33 Days Across Wrangell St Elias National Park: The Southern Spiral Traverse
As seen from afar:
Numbers that defined our world:
Wrangell St Elias NP and Preserve: 13,200,000 acres² (20,587 miles²)
Distance traveled: 430 miles (~220 miles on land and ~210 floating)
Time: 33 days (25 days on foot and 8 days paddling)
Distance on trail: 0
Other park visitors: 0
Jars Nutella eaten: 5
Gallons olive oil used: 0.7
Hours of cardiopulmonary resuscitation (CPR) performed: 1.2
Width of tent space space, per individual: 15”
Width of foam sleeping pads: 20”
On the long, unpaved road to McCarthy, with the bumpin’ sound system.
Almost midnight with a great bivy spot at the airstrip
When Chuck Norris goes to bed at night he checks underneath for Garry Green.
Cisco won the rock-paper-scissors for shotgun seating
Garry dropped us off at Tebay Lakes
As the sound of Garry’s plane faded, we found we were very, very far from anyone else.
At the end of the first day we could look down the Bremner valley and see the Copper River on the horizon. More than four weeks later we camped at the Bremner / Copper River confluence that’s just in front of the furthest mountains, almost a full circle.
Hauling the Great Grey Whale
The fireweed was going off in the smoky valleys.
Ready for the first of many balls-deep, glacially-fed river crossings.
Like this one, where we waited until morning to cross to avoid swimming.
This was the first time I’ve spent three days walking up a single valley.
Big, unnamed peaks every which way.
Cisco admiring the view from near camp
Over a pass…
And then onto a grizzly bear trail
In places, the bears don’t have a normal path. Generation after generation steps in the footprints of the last bear, carving long trains of divots in the tundra.
Shaking the reindeer lichen out of the VE-25.
After the first few days of 80 degrees and sunny, the weather shifted to cool and damp and is probably that way today too.
No photo-choppery. Serious.
Good thing I didn’t bring any down-filled gear.
Hiking through fireweed
Traversing down the Klu River valley. The easiest route was often to sidehill above the elevation where the vegetation turns to dense brush.
The maps cover four times the area of the 7.5-minute series I’m used to using. For a few days it felt like we were moving at a glacial pace until I adjusted to the scale.
I began noticing the first fall colors with the shift to cooler weather. This must’ve been around August 6th.
The first glacier crossing was only a mile or two long and rarely crevassed. Compared to the miles of wet scree and talus moraines we crossed that day, walking on the ice was cake.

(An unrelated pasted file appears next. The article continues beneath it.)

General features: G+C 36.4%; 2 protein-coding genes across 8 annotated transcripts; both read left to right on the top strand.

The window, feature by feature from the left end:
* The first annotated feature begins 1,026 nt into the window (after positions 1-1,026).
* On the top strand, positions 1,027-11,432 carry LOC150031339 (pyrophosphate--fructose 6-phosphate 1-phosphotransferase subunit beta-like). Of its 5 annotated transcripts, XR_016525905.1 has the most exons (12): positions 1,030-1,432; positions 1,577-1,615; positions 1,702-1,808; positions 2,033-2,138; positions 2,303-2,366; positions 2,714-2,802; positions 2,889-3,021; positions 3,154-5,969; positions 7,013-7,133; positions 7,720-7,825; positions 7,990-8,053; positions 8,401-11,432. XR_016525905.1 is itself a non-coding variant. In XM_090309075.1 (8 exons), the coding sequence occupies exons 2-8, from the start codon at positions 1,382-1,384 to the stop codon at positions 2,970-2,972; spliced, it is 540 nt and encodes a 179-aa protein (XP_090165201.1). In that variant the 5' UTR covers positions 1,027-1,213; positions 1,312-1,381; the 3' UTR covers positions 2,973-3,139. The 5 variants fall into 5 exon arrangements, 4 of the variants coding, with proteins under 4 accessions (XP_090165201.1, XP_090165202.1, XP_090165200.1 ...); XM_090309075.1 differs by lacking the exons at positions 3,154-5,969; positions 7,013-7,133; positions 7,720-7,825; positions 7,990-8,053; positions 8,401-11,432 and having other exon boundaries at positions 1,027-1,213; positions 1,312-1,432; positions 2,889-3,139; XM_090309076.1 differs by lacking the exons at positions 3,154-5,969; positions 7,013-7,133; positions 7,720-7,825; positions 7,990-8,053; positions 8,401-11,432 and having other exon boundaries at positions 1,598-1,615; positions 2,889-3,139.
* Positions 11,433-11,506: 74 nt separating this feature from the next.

To minimize the chance of bear encounters, our sleeping tent, kitchen, and food storage were spread far apart. Yellow tent on the right, blue and white speck of a kitchen Mid above the reflection line on the lake.
Not a big truck. Just a series of tubes.
We arrived to our first resupply site two days early. The Park maintains the bunkhouse from a small mine that operated for a few years in the 1930s and employs a volunteer to look after it in the summer.
Shortly after we arrived, a pair of Park Rangers flew in on a mission to aversively condition the local grizzle bears. Joe noticed one nearby and the commotion that ensued was spectacular.
In addition to good shots, they proved to be fine scrabble players too.
We spent down time exploring the area
And cutting unnecessary doo-dads off packs, you know, like zipper pulls.
Finally we got re-upped with more food. Garry settin’er down at the far end.
Refueled, we were on our way again.
On August 10 snow line wasn’t too far above camp.
Rocky hopscotch for a few miles
The easy walking turned to willow and alder thrashing. Like all the way out the valley to the glacier.
Not so bad for bush-pushing, really.
Sand skiing down the moraine
Walking onto a lobe of a huge AK glacier
The water was so clear it was hard to gauge depth. Joe plays “Is it deeper than my pole?” “Yes, it is deeper than my pole.” Whatever the depth, it was delicious.
We did a lot of dunk ‘n drink without filtering the H2O. On lower 48 trips I nearly always treat water but here it just felt less imperative.
A cool looking cloud tunnel and a view of where we came from.
Up and over another group of peaks.
Big views everywhere
Then down the other side
Rain on Lupines.
Beautiful, bear scat covered camping
There was this great moment, one of those times I wish I would have taken a photo, where we stopped to admire some enormous prints in wet and spongy mud. After looking for a moment, Joe stepped forward and shifted his weight onto the mud next to the giant bear track. We saw his Vibram print, only half as deep as the bears, as he stepped away. Then, slowly, magically, the mud sponged back, refilling his step. Only the giant bear print remained. We blinked at each other and walked on.
Luckily the bears were preoccupied, as the berries were going off.
It’s amazing how one ingredient will improve plain, cold grapenuts and powdered milk.